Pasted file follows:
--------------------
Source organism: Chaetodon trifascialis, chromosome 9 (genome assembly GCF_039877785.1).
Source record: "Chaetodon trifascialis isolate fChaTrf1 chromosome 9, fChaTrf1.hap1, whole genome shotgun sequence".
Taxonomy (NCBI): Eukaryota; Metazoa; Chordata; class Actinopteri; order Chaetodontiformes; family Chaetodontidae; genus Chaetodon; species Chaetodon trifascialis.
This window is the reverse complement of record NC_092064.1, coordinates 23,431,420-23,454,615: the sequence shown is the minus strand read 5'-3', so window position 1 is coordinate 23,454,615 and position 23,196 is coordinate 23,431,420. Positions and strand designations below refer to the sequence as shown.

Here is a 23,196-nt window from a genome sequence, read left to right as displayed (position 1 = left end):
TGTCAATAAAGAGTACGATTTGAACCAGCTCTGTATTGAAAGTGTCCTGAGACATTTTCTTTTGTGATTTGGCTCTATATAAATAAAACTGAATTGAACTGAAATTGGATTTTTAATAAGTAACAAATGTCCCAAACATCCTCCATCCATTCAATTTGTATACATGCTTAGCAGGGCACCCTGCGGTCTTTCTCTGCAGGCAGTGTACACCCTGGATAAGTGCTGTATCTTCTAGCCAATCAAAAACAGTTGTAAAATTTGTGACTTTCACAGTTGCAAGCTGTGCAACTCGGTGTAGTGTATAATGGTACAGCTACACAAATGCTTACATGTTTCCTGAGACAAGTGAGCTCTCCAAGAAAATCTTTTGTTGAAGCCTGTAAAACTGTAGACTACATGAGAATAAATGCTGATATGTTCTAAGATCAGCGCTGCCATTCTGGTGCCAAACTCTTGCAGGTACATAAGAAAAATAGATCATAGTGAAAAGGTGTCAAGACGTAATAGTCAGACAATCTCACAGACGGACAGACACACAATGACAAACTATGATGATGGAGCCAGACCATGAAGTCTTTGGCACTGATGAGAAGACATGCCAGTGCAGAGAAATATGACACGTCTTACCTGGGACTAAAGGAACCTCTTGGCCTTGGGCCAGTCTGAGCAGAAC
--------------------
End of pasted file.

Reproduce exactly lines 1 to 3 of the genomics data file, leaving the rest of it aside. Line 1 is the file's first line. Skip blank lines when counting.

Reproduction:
Source organism: Chaetodon trifascialis, chromosome 9 (genome assembly GCF_039877785.1).
Source record: "Chaetodon trifascialis isolate fChaTrf1 chromosome 9, fChaTrf1.hap1, whole genome shotgun sequence".
Taxonomy (NCBI): Eukaryota; Metazoa; Chordata; class Actinopteri; order Chaetodontiformes; family Chaetodontidae; genus Chaetodon; species Chaetodon trifascialis.